This is one of the most commonly asked questions about Christianity—and frankly, it’s challenging because we don’t have the complete answer. God hasn’t explicitly told us how he is going to deal with these situations. But we do know a few things about the matter.
First, we know from the Bible that everyone has a moral standard written on their hearts by God, and that everybody is guilty of violating that standard. That’s why our conscience bothers us when we do something wrong.
Second, we know that everyone has enough information from observing the created world to know that God exists, but people have suppressed it and rejected God anyway—for which they rightfully deserve punishment (Rom. 1:18–20).
Third, we know from both the Old and New Testaments that those who seek God will find him. Jesus said, for example, in Matthew 7:7, “Ask and it will be given to you; seek and you will find; knock and the door will be opened to you.” The Bible also indicates that the Holy Spirit is seeking us first, making it possible for us to in turn seek him (John 16:7–11). This suggests to me that people who respond to the understanding that they have and who earnestly seek after the one true God will find an opportunity, in some way, to receive the eternal life that he has graciously provided through Jesus Christ.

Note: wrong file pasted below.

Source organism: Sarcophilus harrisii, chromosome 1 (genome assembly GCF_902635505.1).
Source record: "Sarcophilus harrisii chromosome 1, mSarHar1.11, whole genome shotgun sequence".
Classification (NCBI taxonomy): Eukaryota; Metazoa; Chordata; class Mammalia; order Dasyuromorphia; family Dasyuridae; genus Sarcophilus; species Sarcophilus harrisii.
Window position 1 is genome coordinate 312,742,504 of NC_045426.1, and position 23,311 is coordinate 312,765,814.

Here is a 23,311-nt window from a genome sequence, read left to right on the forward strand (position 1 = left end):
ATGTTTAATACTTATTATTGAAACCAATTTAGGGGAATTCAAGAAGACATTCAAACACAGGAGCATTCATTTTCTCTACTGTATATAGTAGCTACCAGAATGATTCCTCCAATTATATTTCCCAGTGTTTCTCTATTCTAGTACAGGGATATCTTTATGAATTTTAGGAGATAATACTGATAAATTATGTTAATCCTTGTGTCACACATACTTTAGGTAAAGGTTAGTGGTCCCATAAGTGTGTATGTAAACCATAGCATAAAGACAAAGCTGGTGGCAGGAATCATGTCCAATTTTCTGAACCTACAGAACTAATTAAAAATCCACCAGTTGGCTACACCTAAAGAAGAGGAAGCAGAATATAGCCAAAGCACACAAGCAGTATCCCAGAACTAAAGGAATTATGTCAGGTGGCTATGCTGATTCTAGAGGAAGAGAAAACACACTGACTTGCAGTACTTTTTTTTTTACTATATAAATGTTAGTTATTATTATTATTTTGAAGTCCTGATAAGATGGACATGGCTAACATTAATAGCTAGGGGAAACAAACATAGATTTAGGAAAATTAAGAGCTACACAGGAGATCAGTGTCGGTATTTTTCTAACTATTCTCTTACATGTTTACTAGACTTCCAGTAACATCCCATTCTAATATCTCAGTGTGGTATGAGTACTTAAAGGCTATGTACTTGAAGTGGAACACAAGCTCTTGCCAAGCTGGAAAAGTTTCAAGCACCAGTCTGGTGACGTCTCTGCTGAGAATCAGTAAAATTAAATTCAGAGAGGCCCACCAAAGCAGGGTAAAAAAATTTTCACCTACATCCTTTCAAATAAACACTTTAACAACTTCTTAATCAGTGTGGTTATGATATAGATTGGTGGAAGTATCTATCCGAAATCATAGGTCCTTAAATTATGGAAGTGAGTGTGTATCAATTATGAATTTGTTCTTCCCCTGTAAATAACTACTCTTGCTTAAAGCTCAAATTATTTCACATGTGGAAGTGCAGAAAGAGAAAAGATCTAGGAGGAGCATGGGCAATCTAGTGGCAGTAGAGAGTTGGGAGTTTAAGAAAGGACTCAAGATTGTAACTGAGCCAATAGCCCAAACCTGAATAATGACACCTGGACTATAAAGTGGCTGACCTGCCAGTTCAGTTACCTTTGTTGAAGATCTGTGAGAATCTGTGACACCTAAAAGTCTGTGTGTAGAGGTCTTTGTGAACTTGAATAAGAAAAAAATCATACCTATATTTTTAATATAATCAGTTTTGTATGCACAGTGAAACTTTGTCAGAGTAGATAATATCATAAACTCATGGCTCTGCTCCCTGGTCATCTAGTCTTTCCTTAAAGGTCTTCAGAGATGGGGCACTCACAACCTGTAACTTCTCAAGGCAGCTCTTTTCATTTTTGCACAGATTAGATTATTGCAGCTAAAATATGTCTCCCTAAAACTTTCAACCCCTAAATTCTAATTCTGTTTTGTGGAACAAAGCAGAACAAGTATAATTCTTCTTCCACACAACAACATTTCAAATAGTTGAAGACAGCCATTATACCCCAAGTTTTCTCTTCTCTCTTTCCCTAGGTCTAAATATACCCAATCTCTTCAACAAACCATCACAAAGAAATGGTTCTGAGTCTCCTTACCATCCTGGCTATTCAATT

Fourth, we see repeatedly in Scripture that God is scrupulously fair. Genesis 18:25 asks, “Will not the Judge of all the earth do right?” Said author Ronald Nash: “When God is finished dealing with all of us, none will be able to complain that they were treated unfairly.”
Finally, we know that apart from the payment Christ made on the cross, nobody has a chance to getting off of death row. But exactly how much knowledge a person must have about Jesus or precisely where the lines of faith are drawn, only God knows. He and he alone can expose the motives of a person’s heart.
Let me add that, without exception, every time I’ve heard this question it has been from someone who has heard about Jesus. As important as this theoretical discussion is regarding the fate of those who have never heard, I need to remind thaose people that they have heard the good news and that they are responsible for what they do with it. In fact, Jesus said in Luke 12:48, “From everyone who has been given much, much will be demanded; and from the one who has been entrusted with much, much more will be asked.”
My strong encouragement to you, or to the friend who asked you this question, is to respond to God’s gracious offer of salvation through Christ and then join those of us who are doing all we can to spread his love and truth to everyone we can possibly reach—especially those who have never heard the good news.
“For everyone who asks receives; the one who seeks finds; and to the one who knocks, the door will be opened.”
Jesus, in Matthew 7:8